IYA 2009

In another year or so, you'll be able to mark your calendars for a celebration of astronomy.

Stuart Goldman

After receiving a press release last Thursday, I had planned to note the new website for the International Year of Astronomy 2009 before the weekend. When I clicked on the link on Friday, however, it didn't work. Well, it's working now, so head on over to astronomy2009.org to find out how the world will be participating in a "global celebration of astronomy and its contributions to society and culture" in two years. A resolution passed by the United Nations in November officially set the ball rolling.

There isn't much on the website yet, since activities are still being formulated. Of note, however, is an announcement that the first major planning meeting will occur in March, at the headquarters of the European Southern Observatory in Germany. Registration for the meeting opened last week.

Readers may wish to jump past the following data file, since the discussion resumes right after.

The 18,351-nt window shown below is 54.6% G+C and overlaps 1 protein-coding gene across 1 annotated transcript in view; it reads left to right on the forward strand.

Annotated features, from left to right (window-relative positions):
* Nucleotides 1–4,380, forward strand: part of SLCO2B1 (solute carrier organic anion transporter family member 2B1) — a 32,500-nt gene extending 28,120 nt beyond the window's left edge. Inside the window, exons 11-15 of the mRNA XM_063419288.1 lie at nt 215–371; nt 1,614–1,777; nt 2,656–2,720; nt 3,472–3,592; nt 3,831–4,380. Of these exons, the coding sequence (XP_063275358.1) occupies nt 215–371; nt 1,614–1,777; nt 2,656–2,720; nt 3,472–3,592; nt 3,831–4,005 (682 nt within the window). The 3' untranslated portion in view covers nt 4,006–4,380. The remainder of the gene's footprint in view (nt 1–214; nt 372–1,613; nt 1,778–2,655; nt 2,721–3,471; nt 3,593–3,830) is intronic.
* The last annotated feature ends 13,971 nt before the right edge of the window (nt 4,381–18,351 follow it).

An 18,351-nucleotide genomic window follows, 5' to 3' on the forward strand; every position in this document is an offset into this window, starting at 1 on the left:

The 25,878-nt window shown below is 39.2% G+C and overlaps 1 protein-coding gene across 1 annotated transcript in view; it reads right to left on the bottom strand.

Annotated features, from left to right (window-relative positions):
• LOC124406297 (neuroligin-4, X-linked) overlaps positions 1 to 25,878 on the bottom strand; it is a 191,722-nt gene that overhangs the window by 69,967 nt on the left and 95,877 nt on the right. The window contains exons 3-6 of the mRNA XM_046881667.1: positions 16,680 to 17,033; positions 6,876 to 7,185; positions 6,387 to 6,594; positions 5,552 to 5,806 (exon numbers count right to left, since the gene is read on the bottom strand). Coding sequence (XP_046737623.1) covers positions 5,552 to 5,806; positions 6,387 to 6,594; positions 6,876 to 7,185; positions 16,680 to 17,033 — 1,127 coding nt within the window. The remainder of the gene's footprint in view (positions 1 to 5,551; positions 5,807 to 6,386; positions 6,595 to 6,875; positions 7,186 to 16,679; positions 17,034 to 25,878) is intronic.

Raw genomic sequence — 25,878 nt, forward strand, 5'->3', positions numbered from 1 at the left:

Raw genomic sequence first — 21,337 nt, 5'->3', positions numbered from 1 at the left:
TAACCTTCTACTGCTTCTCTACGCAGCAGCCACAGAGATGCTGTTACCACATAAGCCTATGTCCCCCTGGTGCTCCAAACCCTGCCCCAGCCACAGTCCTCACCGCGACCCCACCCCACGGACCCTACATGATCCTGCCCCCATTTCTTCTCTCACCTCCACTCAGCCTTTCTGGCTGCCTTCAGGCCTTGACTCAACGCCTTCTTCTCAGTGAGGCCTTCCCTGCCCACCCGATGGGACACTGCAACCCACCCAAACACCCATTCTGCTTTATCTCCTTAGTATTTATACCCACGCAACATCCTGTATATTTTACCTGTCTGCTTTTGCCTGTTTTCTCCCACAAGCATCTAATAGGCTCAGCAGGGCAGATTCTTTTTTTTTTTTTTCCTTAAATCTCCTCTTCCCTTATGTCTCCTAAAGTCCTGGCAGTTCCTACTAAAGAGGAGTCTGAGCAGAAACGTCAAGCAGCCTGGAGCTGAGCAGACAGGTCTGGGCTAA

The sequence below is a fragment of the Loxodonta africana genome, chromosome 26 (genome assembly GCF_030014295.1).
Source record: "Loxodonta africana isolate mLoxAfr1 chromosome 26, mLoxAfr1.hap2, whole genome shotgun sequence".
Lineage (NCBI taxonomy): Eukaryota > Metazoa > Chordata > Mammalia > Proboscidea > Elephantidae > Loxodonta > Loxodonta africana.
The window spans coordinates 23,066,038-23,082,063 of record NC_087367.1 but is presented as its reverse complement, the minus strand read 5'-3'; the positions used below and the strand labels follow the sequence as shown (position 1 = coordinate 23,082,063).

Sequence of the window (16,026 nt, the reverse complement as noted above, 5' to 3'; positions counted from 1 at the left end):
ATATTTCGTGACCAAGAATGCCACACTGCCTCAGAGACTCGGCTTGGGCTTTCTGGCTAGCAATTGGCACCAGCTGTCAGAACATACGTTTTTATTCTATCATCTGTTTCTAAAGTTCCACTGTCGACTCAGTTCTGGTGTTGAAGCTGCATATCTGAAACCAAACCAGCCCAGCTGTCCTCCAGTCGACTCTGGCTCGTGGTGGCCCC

And here's something totally unrelated. Are you like me and nitpick movies, TV shows, and commercials when they get the astronomy wrong? (It's how Phil Plait's Bad Astronomer got his start.) On an episode of Angel, for example, when they try to show the Sun rising in Los Angeles, but it's obviously the Northern Hemisphere Sun setting played in reverse. I went to see Night at the Museum over the weekend and was pleased that despite the fantasy (and other plot holes), the movie got the Moon right in the morning twilight — twice.


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